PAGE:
by James Logue
I don't know what to make of all these scientific studies lately. Researchers have determined that you can eat all the bacon you want -- as suggested by the late Dr. Atkins -- and you can lose weight and not clog your arteries.
Then, on Thursday, the University of Rochester published a study that found that young adults who play video games all the time have better visual skills than those who don't.
In other words, video games are good for you. Just like bacon.
Next thing you know, someone will say toxic waste is good for your digestion.
I've never been one to get into video games, especially the ones with all the blood and gore. The only video game I really enjoy is an old version of Tetris on my ancient computer at home.
I've found Tetris to be challenging, yet no one gets his head blown off.
Tetris is a game in which you try to eliminate rows of rapidly falling blocks. If the screen fills up with rows of blocks, you lose. You're able to manipulate the falling blocks with the keyboard. If you are really good, you can rack up a pretty high score and, possibly, a Nike contract.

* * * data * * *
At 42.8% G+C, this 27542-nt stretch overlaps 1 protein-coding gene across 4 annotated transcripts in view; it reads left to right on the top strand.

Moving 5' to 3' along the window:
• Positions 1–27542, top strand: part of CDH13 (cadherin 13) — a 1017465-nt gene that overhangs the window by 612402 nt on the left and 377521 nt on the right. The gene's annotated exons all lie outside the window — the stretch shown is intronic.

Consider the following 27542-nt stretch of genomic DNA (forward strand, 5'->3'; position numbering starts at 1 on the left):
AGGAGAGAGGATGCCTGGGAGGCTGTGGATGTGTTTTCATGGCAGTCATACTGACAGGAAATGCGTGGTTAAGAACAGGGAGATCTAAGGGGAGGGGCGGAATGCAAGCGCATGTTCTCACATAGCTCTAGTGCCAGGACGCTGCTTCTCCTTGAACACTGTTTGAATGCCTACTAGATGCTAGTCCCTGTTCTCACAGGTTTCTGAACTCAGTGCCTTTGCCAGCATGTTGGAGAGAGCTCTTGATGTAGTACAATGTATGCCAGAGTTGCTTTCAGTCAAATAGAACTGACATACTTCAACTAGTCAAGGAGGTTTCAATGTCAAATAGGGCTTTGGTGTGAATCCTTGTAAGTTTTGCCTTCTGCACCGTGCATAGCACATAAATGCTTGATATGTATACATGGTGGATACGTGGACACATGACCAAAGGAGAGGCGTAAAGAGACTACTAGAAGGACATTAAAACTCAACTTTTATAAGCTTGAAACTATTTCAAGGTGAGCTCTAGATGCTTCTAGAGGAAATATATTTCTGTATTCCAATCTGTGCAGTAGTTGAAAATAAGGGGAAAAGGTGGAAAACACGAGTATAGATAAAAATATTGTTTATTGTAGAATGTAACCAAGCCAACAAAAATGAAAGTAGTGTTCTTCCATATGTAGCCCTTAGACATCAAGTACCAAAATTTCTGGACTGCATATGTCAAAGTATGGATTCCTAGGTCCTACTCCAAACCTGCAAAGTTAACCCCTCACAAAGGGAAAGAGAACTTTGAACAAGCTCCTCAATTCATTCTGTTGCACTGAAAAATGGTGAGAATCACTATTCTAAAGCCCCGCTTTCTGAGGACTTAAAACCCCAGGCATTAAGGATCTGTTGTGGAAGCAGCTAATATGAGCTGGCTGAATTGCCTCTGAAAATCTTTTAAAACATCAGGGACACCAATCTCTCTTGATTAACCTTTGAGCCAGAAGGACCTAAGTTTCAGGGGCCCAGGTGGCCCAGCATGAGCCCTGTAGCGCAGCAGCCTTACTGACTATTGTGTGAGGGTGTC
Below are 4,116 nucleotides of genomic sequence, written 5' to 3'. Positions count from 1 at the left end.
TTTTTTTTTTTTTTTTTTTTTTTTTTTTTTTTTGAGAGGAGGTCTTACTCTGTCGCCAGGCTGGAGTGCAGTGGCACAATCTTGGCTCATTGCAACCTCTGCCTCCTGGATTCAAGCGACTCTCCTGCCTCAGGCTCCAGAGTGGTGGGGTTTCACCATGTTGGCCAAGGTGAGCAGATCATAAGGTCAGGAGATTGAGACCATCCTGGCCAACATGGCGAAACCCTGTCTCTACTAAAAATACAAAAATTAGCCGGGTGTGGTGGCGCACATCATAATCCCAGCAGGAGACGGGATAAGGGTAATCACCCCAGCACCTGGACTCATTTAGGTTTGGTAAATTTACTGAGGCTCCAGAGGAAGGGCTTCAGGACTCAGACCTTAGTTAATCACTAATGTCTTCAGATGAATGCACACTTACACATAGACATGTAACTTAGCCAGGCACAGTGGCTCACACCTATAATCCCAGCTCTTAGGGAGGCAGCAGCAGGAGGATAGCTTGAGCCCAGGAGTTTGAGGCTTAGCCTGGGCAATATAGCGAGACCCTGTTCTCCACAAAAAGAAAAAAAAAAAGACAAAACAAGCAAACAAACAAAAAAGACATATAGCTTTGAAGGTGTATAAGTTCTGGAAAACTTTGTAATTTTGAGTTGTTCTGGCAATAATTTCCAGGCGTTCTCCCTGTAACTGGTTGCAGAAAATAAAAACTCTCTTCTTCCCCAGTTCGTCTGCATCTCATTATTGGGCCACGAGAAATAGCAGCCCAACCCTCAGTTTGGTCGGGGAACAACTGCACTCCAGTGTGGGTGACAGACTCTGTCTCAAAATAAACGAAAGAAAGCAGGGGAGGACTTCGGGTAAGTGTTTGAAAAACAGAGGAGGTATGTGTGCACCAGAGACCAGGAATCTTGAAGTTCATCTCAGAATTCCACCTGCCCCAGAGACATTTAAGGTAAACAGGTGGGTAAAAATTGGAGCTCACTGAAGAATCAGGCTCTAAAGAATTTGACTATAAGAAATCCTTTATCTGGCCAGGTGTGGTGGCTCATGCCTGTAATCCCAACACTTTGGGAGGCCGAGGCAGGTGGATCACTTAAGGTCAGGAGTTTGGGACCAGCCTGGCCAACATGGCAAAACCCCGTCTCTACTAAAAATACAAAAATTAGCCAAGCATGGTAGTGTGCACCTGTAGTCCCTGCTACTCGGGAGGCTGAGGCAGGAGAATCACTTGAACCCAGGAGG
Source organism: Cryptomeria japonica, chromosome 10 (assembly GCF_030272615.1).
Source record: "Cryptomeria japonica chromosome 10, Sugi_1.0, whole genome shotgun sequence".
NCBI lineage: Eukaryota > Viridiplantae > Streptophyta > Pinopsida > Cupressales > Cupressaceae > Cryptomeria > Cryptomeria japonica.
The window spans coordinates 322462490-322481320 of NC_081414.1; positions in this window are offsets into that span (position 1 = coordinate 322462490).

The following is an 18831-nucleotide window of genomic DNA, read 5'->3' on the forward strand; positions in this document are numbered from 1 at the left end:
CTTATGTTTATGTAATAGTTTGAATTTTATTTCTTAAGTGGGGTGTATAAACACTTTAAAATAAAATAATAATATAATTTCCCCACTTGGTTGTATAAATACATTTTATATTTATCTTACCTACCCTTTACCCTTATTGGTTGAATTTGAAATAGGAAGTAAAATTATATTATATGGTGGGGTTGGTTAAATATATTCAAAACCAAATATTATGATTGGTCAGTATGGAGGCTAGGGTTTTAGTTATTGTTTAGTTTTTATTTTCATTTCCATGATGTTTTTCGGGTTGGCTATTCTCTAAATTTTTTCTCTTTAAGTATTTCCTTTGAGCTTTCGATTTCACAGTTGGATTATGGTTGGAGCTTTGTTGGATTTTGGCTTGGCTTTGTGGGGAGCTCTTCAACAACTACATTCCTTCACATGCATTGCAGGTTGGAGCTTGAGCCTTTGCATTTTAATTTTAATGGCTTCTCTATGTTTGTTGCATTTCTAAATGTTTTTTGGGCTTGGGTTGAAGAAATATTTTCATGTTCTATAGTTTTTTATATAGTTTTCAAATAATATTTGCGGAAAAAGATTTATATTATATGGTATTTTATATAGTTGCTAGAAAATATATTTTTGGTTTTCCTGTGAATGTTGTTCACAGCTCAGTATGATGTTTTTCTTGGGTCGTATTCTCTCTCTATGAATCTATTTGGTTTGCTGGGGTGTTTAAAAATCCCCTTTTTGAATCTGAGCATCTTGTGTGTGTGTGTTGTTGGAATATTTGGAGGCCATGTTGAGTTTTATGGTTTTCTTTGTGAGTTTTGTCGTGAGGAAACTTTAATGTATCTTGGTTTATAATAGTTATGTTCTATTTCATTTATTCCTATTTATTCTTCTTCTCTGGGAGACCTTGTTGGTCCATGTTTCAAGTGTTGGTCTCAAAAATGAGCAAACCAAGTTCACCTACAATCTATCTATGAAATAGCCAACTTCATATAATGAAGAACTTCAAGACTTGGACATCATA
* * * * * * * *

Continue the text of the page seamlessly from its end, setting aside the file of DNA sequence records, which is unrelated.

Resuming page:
I have found Tetris to be quite addictive, actually. I can play well into the wee hours of the morning, or at least until my carpal tunnel cries for mercy.
But does all this mean I have better visual skills? Am I able to process information faster than the non-video game player? Should I be working at NASA instead of the copy desk?
And what about those people who play the bloody and violent video games? Do they, too, have sharpened visual acuity and violent tendencies? And should they be eating more bacon?
So many questions. I think I'm going to decompress a little and get in a few games of Pong.